Referring now to FIG. 6, operation 328 of an indexing level 346A-N in indexing agent 342 according to embodiments of the invention is shown. As shown, each indexing level 346A- N in indexing agent 342 corresponds to a different abstraction layer 336A-N in virtual image 332, adapted to index one specific abstraction layer 336A-N. The indexing process can use each indexing layer 346A-N to scan its corresponding abstraction level 336A-N of software stack 234 (FIG. 3) contained within virtual image 332 to extract extraction level features 334 of interest. It should be understood that not all abstraction levels 336A-N need be indexed in every scan. Rather, it could be specified that a single abstraction level 336E (or, in the alternative, a subset of the entirety of abstraction levels 336A-N) be indexed. In any case, for each abstraction level 336A-N to be indexed, the corresponding indexing layer 346A-N will utilize the imbedded modules (not shown) and any plugged in indexing modules 348A, 348E to perform the indexing. As indicated, indexing modules 348A, 348E having instructions 262 A, 262E (FIG. 4) configured by user 120 (FIG. 1) and indicating which elements in abstraction levels 336A-N of virtual image 332 should be included in extraction level features 334 can be included for flexibility. For example, in the case that abstraction level 336E is to be indexed, indexing layer 344E would scan abstraction level 336E using its imbedded modules and instructions 262E (FIG. 4) found in module 348E. Results of the indexing would be included in extraction level features 334 for the abstraction level 336E. These extraction level features 334 can include information such as metadata about the files in software stack 234 (FIG 3) (e.g., their path names, file sizes, last modified date), a checksum of the contents of the files, and/or any other information from software stack 234 (FIG. 3) that can be used to detect whether changes (e.g., due to drift, malware, or the like) have occurred in virtual server 330 (FIG. 5). In some embodiments, the contents of every file are not examined. Instead, only extracted features 334 that have been designated as being sensitive components of virtual server 330 need be extracted for use in the analysis. Further, extracted features 334 could vary based on the type of passive monitoring is to be performed. For example, if the passive monitoring includes scanning for malware, executable files or other files in which malware is likely to be found can be included. In the alternative, control files of other such data files pertaining to conformance of virtual server 330 with an original template can be included in a drift detection type of passive monitoring.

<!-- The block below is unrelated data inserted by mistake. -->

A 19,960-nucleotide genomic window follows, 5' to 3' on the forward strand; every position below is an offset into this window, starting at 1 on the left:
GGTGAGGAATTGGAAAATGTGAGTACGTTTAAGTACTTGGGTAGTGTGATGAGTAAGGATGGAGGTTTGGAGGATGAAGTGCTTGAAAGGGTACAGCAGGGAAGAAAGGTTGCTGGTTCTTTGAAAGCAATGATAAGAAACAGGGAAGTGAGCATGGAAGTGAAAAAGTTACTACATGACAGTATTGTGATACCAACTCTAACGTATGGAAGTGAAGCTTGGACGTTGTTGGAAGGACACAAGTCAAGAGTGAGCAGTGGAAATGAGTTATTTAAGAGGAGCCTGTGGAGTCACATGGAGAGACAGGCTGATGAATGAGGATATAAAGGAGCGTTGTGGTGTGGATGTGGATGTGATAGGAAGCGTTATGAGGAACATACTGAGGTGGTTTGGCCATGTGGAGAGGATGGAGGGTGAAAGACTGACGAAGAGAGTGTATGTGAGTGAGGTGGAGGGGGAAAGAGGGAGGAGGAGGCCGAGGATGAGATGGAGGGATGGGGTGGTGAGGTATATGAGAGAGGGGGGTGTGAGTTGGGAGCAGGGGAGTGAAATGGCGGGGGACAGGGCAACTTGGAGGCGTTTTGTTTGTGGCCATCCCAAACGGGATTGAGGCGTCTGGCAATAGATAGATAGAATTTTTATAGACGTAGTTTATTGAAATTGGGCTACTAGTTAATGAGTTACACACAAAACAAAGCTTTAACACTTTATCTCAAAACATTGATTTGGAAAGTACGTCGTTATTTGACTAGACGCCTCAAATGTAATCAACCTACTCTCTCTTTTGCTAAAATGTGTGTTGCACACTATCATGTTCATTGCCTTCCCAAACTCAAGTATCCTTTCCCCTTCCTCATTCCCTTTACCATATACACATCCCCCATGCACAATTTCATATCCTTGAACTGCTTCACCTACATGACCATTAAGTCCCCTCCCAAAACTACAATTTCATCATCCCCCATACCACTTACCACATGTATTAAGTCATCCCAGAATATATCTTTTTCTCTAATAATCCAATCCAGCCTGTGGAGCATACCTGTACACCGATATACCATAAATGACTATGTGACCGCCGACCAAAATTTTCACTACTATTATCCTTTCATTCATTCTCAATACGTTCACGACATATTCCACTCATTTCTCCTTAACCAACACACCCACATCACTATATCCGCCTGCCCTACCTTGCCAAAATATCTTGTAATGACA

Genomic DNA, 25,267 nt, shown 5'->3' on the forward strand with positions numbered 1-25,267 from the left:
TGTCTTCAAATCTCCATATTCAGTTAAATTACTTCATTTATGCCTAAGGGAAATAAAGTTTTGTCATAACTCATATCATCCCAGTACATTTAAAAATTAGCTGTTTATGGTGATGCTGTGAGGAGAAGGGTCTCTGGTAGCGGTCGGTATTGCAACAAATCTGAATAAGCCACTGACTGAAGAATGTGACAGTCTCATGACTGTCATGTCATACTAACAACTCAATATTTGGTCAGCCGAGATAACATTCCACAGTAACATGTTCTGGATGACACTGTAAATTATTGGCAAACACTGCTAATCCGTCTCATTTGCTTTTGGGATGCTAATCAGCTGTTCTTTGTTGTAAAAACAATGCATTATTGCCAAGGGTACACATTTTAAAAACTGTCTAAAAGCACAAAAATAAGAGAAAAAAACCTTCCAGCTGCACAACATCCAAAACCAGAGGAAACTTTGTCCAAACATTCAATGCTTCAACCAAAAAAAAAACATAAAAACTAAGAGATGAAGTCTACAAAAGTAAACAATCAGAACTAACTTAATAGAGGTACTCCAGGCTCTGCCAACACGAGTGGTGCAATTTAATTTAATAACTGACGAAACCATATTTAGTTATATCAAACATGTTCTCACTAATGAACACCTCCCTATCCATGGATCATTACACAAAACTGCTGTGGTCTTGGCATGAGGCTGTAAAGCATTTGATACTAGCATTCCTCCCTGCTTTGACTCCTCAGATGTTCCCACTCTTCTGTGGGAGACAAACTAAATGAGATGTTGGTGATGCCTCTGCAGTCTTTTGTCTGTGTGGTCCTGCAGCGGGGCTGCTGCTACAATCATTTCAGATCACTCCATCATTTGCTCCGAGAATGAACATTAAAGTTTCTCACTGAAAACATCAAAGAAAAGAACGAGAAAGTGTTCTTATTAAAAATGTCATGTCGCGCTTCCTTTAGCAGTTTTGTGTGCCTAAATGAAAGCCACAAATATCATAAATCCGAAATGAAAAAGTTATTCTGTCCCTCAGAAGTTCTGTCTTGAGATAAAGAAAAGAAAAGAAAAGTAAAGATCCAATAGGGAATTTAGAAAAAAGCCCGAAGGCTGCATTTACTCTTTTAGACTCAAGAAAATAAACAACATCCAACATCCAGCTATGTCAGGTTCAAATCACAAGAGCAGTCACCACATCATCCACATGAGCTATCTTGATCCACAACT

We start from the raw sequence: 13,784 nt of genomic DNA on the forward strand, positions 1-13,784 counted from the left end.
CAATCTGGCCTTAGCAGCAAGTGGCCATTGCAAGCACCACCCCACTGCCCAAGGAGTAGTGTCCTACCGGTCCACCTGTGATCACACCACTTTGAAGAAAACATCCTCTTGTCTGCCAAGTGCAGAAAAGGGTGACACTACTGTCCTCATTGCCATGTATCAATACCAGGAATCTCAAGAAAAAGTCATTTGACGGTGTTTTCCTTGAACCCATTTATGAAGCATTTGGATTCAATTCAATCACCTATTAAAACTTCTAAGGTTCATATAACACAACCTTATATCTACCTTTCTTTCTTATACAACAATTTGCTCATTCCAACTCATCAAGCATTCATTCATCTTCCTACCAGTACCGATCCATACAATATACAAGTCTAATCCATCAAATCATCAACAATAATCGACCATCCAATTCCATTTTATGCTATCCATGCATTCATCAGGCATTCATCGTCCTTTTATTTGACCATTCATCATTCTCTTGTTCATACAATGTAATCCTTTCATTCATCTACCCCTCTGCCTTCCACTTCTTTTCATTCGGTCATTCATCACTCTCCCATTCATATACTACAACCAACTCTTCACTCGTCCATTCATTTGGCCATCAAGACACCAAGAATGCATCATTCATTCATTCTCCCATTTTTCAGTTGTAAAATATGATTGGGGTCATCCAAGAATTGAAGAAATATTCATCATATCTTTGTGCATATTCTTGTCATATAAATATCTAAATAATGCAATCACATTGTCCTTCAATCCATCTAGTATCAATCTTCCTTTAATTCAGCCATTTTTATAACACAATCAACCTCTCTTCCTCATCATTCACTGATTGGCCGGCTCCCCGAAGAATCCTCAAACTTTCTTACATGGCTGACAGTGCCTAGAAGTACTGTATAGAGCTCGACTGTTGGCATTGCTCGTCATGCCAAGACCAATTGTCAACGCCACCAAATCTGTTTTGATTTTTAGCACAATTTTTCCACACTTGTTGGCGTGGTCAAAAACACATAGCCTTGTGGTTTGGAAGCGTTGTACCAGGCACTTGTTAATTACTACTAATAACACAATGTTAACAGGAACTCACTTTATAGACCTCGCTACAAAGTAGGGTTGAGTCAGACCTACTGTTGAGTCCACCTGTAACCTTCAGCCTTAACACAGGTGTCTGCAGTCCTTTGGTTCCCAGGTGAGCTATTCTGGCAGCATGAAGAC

Referring now to FIGS. 5 and 6 concurrently, abstraction level features 334 collected by indexing layer 344E can then be appended to extraction level features 334 resulting from indexing of other extraction levels 336A-N performed by indexing agent 342. Then, if analysis is to be performed on central detection server 350, data corresponding to some or all extraction level features 334 can be forwarded to central detection server 350. In contrast, data corresponding to extraction level features 334 resulting from indexing of single abstraction levels 336 A-N could be forwarded for analysis in isolation. Further, it should be understood that analysis could also be performed on-site at physical server 310.
Referring still to FIGS. 1, 3 and 4, concurrently, virtual image analyzer module 148, as executed by computer system 102, can analyze extracted features 334 to perform passive monitoring of virtual server 330. This analysis can differ based on the type of passive monitoring is being performed. For example, in a drift detection analysis, virtual image analyzer module 148 can compare one or more elements of extracted features 334 with at least a portion of a corresponding pre-configured software stack 352. By comparing these two, virtual image analyzer module 148 can compute the difference between the file system structure, contents, state, etc., of each. This difference can consist of three parts: data that has been added, data that have been deleted, and data that has been modified, all relative to pre-configured software stack 352. In contrast, in a malware type analysis, extracted features 334 can be compared with signatures of known malware agents.
Referring now to FIG. 7, example comparison analyses 400 according to embodiments of the invention are shown. As illustrated, three sets of index results data 420 are being analyzed. These three sets of index results data 420 are being compared with two pre-configured stacks 410. As shown, extracted features 414A and 414B are from virtual servers 330 (FIG. 4) that were created from the same pre-configured stack, and, as such are being compared with the same set of stack data 412A. In contrast, extracted features 414C has been taken from a virtual server 330 of a different type created from a different pre-configured stack and is being compared with stack data 412B. Extracted features 414A is illustrated as having only acceptable changes 424, and, as such, the comparison with stack data 412A will yield only relatively small differences. In contrast, extracted features 414B and 414C both have non- compliant changes 424, 426 so both of these comparisons will yield large differences when compared with their respective stack data 412A, 412B.